Happy first birthday little 17chipmunks

1-year-old_Fotor

Parenthood has changed us. I expected this, but I didn’t expect just how radically it would.

 

In the first two months, I find her cries so grating, sleep so erratic and breastfeeding so painful (a baby who suckled, suckled and suckled every 30 to 60 minutes – it was like “forever”). Most crucially, I did it all by myself from nursing, cleaning and calming the baby (though I had my mum’s help for the first five days and occasional visits from my sis-in-law to calm me down that I am doing alright). It was my choice not to have a confinement lady as I didn’t like to be bound by rules and wanted my independence. It was my choice not to stay in my in laws place (though offered) because I wanted to raise my baby my way (and not theirs). It is embarrassing but I had to admit that I even cried several times in the first month when I couldn’t take how drastic the change in life turned out to be. This is owing to the fact I was (am still) a perfectionist and accustomed to having control of my life. I even pondered if I made a huge mistake in life and remembered asking my hubby “have you got any regret having her?” (Thinking back, I was so stupid to ask the question).

 

Some people told me it was hard (while some people – those that never actually looked after their own babies – have “cleverly” suggested that “it is darn easy!”). But it’s impossible to truly convey just what it’s like to wake up at night every two hours for several months. Or try to calm a baby who’s screaming inconsolably. Or deal with a clingy baby, who cries whenever we put her down (worse still she only wants the mummy). Or encounter with people who weren’t supportive of our intention to breastfeed our baby. Or cope with others’ opinions of our parenting styles. Or struggle with not feeling like myself – having a body now being two sizes bigger than it used to be (graciously, this happens to dads as well as mums *grin*). Chores multiplied, finances altered, daily rush.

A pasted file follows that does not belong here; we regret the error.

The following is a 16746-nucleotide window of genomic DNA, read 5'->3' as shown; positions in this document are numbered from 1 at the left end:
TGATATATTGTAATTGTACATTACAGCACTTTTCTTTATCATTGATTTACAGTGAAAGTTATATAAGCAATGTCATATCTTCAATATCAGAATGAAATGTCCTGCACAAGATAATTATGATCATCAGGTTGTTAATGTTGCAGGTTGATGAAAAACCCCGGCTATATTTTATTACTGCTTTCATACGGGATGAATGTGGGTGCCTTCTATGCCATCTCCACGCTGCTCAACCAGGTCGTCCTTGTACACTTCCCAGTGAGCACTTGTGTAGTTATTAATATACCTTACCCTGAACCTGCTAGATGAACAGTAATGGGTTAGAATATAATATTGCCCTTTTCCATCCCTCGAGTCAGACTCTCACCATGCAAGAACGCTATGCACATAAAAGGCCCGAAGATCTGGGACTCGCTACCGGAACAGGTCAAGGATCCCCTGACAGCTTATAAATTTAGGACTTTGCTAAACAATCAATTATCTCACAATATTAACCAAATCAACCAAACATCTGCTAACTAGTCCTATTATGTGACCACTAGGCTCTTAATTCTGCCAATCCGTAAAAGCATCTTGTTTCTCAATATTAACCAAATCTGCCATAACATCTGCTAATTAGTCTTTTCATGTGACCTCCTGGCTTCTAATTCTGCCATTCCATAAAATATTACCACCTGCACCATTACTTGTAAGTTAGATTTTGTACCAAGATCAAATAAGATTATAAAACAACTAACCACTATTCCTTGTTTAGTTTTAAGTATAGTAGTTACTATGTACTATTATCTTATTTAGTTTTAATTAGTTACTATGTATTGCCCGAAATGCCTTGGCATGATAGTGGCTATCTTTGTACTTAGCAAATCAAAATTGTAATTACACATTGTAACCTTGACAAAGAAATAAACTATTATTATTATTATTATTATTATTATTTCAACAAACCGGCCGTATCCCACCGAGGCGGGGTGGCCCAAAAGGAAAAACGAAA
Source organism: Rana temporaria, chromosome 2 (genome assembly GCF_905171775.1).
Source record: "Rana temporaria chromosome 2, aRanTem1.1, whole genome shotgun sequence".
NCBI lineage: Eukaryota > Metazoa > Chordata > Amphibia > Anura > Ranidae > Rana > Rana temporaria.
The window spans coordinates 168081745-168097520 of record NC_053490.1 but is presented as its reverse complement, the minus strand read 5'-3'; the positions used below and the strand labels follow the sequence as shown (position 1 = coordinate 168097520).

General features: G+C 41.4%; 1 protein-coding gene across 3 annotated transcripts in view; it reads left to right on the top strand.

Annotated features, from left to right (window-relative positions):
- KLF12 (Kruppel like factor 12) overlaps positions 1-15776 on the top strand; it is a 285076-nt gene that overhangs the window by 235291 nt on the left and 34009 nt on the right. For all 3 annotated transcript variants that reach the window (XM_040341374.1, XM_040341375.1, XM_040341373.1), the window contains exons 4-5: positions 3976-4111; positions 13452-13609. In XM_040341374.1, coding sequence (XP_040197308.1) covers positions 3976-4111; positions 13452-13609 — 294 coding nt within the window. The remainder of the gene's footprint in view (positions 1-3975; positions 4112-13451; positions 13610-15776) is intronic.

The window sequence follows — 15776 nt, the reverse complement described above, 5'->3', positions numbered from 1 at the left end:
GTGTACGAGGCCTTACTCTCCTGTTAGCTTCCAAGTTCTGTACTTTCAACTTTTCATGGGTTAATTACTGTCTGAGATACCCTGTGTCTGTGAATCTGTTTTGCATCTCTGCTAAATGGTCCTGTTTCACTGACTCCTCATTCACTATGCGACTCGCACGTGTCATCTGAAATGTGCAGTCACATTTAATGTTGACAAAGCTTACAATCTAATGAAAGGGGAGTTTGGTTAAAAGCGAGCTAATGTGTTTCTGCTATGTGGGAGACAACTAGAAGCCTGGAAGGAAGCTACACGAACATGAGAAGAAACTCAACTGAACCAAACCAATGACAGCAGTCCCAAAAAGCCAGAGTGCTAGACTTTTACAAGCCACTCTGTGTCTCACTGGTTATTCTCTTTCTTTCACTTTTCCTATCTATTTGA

It’s not like we turned into a mum and a dad overnight, but our perspectives and habits get realigned to one single creature: little 17chipmunks. It means our habits might change for the better, for example, I’ll think more of the nutritional value of food and exemplifying good ethics. Becoming a parent, time shifts. We never take free time for granted again. Every second is so crucial. Going and eating out is also a whole new experience. We run around to find the nursing or baby room or maybe a corner of somewhere that we can hide from the “prejudiced” thinking about breastfeeding (I have soon overcome it – I just do it anywhere now!). We cleverly selected timing to watch movies in the cinema (i.e. her nap times) so that we can enjoy our show. We can’t dawdle over tea/coffee any longer (unless the baby is asleep). Instead, each time we will take turns to eat our meals quickly while the other handles the baby (unless the baby decides to sit quietly). As the baby grows, extra time needed to pack food for the baby. Feeding the baby in restaurants would be a challenge. Obviously, finding a place to eat with a baby is a challenge too.

 

These are indeed the trials of exhaustion, loss of freedom, feelings of incompetence.

 

As “bad” as it gets, we have gone through it. There are many, many more blissful, amazing moments during that period too. And, after enough time passes, we even thought back wistfully on this period. If we look at it, the decision to bring another life into this world is by itself very momentous. We have also experience love and bond that we have never imagined. We have become stronger and more vulnerable in a sense too. Parenthood also provides lessons in patience and humility in its most generous form. We have calmly fit our ever changing traits of our baby into our life. We are grateful for the time we get to spend together. We love watching her grow and explore the world. We are proud parents whenever we find her reaching her milestones/ development day-after-day (and by that it means we have done the things “correctly”). Now, we can’t imagine life without her.

 

little 17chipmunks, you may not consistently make us happier in quantifiable ways, but in our experience, you make us more alive and in my opinion, feeling more alive is better than feeling “more” happy. Happy birthday darling!

 

P/S: As much as I would like to deny this in the past, I would admit now that “mum truly makes the greatest sacrifice!”

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